Friday, December 5, 2008

Ahmed Travels, Inc

In Which We Say Goodbye to Aijaz, and Meet Samser
Some time ago when I first came to Varanasi, I was walkin home with a moufful of paan, and one of the pesky drivers outside my hotel asked me, ‘you eat paan?’ and then we had the same conversation I have with everyone—You speak Hindi? Yes. Which country? America. How long India? Etc…sometimes in English, in Hindi when I can get it. In this case I could. The next day I contracted him for a day of scurrying around, talked to him all day, and knew that I wanted to have this guy on staff. He’s been driving in Varanasi for 28 years, knows every inch of the city (Bob’s Gym? Bike store? Yarn store? Atm? Another one when this one isn’t working? Check, check, check, etc.) He’s Muslim, very loosely observant, but I have very few interactions with non-Hindus, so I liked that. And most importantly, he did two things I’d never seen in India before: used a turn signal, and yielded to other drivers. We don’t have any pictures of Aijaz himself, but you’ll remember his left hand from this SLNC favorite.
We subsequently found out (well, Maggie did) that Aijaz has 10 children and lives in his ancestral home with 14 other people. His brothers all drive or clean hotel rooms [which is where, he says, he got his otherwise completely inexplicable Jim Morrison t-shirt]. He jumped to open the door every time we stopped, and would lead Maggie and the kids into the gullies, often beating them on foot when they were in a rickshaw. The man can walk about a 11 minute mile without appearing to do anything more than casual stroll. And he cheerfully took me into the Muslim quarter to eat at a hole in the wall curry store that I never, ever would have found on my own. Lunch for two (bread, rice, dal, and curried goat) was Rs. 75, = $1.50. I love my India!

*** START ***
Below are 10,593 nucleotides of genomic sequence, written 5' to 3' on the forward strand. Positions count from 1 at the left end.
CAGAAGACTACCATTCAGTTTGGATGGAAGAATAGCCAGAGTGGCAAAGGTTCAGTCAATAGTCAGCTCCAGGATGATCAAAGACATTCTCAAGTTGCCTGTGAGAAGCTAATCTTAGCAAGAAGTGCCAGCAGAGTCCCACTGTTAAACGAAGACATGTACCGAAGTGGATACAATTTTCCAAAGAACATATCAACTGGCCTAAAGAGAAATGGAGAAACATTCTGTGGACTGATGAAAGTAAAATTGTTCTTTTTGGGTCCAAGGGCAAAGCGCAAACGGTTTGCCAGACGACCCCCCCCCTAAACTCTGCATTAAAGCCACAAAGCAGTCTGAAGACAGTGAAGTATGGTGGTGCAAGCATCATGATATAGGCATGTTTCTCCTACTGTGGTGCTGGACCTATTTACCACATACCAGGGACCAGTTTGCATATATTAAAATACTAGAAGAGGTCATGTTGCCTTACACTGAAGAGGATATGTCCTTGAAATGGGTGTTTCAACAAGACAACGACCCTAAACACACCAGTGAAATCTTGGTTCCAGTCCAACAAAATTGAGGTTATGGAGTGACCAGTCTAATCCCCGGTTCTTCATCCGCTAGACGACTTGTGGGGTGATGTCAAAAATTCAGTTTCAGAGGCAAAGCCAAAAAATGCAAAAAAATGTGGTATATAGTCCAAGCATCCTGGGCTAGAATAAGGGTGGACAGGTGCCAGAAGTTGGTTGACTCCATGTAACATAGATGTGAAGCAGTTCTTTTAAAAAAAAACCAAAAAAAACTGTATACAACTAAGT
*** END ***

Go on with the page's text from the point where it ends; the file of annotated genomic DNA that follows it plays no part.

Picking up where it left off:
About 6 weeks ago Aijaz had a proposition. The Tata Indica we were tooling around in was small, old, slow, and not airconditioned—that covers the big problems. Sir, [always, always sir, at least once every 7 words] there is a car we can buy. I have 35k, sir, my friend has 50k, we only need 20k more. Sir, the car is much nicer, and it will have airconditioning. Sir, if you could give us the rest, sir, we’ll cut your daily rate by 200, sir, for the rest of your time here. Sir.  [We’d been paying rs600 = $12-14 a day, which I wanted to make sure would include an extra Rs 100 on the top for him in addition to his daily pittance from his boss who owns the Indica.] I did the math, and we would come out Rs 2k down…plus this sounded shady. But I trusted this guy, and I wanted to see him get ahead—drivers work like 16 hours a day, no exaggeration 365 days a year. And they get paid squat. Aijaz told me, around this time,
Sir, I like being a private driver. Sir, I am now sleeping 6-7 hours a night, sir, it is very good sir, too much work is not good for your body.
Our daily custom was enough that he had stopped hassling the Germans and French outside the schmancy hotel in the Cantt.
So, let’s get this guy a car and move the business ahead, I thought. Maggie was iffy on it, but I asked—what kind of car? Mouthful of paan, he said, “afwafafa.”
“Ambassador, sir, Hindustan Ambassador.”
Instadecision: “Buy it.”
The Ambassador is an icon of the Indian road, the preferred car of government types and shi-shi traditionalists. When we were first in Delhi M had asked if we would ever get to ride in one. Now we were going to get an Ambassador for every day. Hoo-freekin-rah. And airconditioned too, not that its that hot, but with the windows up its quieter and much less smoggy.